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Food Trucks

Roadstoves: A Call for Civility Among Food Trucks

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Thu, Jun 16, 2011 at 3:41 PM
click to enlarge Josh Hiller takes food trucks seriously. - BENJAMIN SIMPSON
  • Benjamin Simpson
  • Josh Hiller takes food trucks seriously.

The fryers, grills and steam tables are turned off, but the insides of the food trucks stored in the parking lot of Josh Hiller's business are greenhouse-hot. Most have, on the ceiling, a small blue window that tilts open, but they clearly aren't big enough to cool down an operating food truck. On a hot summer day in the Valley, the interiors of these mobile kitchens can climb to 130, 140 degrees.

That's plenty hot, but perhaps not as heated as the relationship between Hiller and some of his competitors. More than anything, it's a culture clash.

If, as Hiller says, Kogi is to food trucks as Jesus is to Christians, then Roadstoves is the manger.

Hiller and business partner Morris Appel run Roadstoves, a full-service operation catering to food trucks. Roadstoves provides parking for food trucks, a repair shop and a commissary. It also serves as strategic planner, logistics handler, outfitter and concept designer to many of L.A.'s best-regarded food trucks. That includes Kogi, of course, as well as the Grilled Cheese Truck, Cart for a Cause, Baby's Badass Burgers and the Sweets Truck. The lot has room for about 90 trucks, and every slot is full.

Before the relatively recent renaissance of the mobile food business, humble roach coaches had roamed the town for decades.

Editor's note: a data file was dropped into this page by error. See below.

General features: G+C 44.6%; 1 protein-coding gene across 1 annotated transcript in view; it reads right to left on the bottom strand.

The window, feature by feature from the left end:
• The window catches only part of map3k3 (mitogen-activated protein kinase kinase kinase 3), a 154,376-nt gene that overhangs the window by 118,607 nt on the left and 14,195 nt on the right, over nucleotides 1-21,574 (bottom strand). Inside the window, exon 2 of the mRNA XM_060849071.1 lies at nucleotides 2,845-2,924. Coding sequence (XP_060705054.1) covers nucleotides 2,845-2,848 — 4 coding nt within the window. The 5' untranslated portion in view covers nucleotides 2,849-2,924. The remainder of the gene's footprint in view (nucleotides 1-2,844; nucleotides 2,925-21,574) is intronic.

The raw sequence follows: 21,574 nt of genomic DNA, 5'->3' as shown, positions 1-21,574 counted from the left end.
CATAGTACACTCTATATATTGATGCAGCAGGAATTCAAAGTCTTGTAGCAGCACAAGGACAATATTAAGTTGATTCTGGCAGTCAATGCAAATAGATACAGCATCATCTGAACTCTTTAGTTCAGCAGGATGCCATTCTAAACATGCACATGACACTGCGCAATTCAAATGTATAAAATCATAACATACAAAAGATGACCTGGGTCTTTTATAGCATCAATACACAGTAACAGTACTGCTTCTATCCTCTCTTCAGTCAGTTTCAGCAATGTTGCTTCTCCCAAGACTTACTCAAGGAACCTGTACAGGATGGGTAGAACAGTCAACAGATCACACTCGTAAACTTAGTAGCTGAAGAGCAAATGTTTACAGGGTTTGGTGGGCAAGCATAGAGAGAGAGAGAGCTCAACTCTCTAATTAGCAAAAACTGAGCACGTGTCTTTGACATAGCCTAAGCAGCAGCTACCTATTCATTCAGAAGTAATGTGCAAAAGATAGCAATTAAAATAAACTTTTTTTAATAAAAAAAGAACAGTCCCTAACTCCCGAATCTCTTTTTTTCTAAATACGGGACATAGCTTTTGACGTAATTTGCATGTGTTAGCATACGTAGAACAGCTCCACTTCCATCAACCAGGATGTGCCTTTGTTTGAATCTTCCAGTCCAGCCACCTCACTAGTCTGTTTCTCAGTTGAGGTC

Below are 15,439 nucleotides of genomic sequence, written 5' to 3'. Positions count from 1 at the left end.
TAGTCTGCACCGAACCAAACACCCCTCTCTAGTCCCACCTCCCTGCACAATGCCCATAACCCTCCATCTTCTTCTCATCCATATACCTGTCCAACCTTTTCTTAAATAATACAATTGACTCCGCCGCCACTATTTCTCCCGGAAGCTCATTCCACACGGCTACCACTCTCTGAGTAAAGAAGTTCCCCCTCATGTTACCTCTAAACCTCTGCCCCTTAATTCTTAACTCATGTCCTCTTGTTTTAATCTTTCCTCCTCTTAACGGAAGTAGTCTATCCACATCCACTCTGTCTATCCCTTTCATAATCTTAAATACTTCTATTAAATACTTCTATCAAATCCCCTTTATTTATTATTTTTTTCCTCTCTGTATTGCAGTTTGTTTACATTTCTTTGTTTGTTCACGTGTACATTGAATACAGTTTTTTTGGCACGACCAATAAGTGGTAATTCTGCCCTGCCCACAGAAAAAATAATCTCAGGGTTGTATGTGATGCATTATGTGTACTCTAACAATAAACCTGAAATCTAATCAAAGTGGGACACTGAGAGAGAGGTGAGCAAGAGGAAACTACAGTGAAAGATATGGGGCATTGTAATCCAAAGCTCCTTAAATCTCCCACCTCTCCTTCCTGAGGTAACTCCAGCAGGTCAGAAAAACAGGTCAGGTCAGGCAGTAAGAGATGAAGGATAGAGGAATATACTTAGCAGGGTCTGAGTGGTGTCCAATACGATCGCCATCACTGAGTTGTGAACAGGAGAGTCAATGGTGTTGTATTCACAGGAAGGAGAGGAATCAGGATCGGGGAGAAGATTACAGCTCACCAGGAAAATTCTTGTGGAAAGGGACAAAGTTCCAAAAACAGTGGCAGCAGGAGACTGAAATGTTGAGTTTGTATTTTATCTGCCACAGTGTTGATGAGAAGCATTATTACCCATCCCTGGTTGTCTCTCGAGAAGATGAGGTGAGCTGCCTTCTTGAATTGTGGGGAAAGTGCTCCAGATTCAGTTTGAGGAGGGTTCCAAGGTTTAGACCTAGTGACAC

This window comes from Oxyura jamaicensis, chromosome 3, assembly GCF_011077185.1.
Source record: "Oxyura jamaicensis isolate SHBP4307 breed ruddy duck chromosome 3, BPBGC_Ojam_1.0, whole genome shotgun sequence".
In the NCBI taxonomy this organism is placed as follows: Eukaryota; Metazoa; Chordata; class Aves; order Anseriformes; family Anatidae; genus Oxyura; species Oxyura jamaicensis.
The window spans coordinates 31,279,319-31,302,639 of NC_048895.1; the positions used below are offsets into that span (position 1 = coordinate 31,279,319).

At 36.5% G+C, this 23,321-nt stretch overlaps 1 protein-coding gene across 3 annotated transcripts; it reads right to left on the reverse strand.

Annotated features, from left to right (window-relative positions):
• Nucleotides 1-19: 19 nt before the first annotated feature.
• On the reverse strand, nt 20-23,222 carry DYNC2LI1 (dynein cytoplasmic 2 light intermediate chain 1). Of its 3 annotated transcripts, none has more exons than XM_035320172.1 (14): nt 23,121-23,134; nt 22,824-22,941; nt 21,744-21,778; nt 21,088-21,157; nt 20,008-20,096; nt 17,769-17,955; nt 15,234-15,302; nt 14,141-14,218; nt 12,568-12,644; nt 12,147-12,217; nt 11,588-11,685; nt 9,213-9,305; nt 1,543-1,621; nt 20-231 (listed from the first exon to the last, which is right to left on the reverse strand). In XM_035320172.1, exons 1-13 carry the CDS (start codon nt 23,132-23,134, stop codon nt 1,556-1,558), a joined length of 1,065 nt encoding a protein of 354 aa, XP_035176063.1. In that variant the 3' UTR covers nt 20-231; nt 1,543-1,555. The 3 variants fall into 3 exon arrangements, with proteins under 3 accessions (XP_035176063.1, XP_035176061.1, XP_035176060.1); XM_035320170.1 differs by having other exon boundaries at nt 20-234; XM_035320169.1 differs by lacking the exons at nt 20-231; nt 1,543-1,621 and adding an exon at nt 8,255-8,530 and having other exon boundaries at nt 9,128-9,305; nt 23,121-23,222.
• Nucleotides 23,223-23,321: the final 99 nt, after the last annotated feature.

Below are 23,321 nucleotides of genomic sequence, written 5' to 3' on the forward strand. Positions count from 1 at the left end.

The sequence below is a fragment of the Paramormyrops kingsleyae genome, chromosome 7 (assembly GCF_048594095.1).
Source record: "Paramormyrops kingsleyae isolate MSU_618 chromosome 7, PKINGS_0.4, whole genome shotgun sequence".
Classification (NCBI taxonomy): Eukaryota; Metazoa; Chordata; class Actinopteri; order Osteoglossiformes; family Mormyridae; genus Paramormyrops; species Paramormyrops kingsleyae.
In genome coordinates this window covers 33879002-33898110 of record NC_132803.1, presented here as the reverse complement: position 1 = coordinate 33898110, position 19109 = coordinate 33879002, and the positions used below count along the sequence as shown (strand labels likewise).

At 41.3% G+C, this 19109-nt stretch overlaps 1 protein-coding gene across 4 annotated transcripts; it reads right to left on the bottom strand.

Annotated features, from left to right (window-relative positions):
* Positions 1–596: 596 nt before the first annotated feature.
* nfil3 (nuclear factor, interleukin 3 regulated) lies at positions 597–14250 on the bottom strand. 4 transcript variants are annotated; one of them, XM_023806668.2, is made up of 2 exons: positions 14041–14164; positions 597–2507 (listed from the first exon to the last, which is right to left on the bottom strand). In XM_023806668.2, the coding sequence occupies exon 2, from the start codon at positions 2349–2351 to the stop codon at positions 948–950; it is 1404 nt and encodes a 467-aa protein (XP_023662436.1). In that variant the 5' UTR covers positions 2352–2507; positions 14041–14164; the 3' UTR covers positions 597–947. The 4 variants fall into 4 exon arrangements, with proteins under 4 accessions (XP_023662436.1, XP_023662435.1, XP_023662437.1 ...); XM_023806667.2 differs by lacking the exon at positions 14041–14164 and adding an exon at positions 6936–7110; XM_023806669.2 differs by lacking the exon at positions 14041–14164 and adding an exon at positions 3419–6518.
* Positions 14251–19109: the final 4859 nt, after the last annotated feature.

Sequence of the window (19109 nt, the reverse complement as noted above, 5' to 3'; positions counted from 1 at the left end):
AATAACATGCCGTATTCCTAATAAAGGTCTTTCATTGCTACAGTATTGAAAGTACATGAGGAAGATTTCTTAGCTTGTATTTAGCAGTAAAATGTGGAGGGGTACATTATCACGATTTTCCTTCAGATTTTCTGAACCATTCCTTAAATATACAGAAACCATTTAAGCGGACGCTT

The food has taken a big step up in recent years, but Hiller believes food truck etiquette has gotten worse.

Hiller is something of a zealot on this point, and he often finds himself swimming against the tide. For starters, he believes businesses like Roadstoves should provide more than a parking space. They also should help food truck operators understand the etiquette and history involved.

"It's like the NBA," Hiller explains. "You can go to a park and play because there's a hoop and rim, but it's not really what the NBA does. We created the marketing, the branding, we talk to everyone that comes in and we try to educate them about the streets. It's really a more fully absorbed passion of ours, versus just, 'Give us a couple bucks, go out and take a truck.'"

The educational part of Roadstoves' mission is bolstered by more than 20 years of experience in sending catering trucks out on the streets of L.A.

"The other lot owners, they don't care: 'Do whatever you want, you're paying our rent.' That's seeing half the picture."

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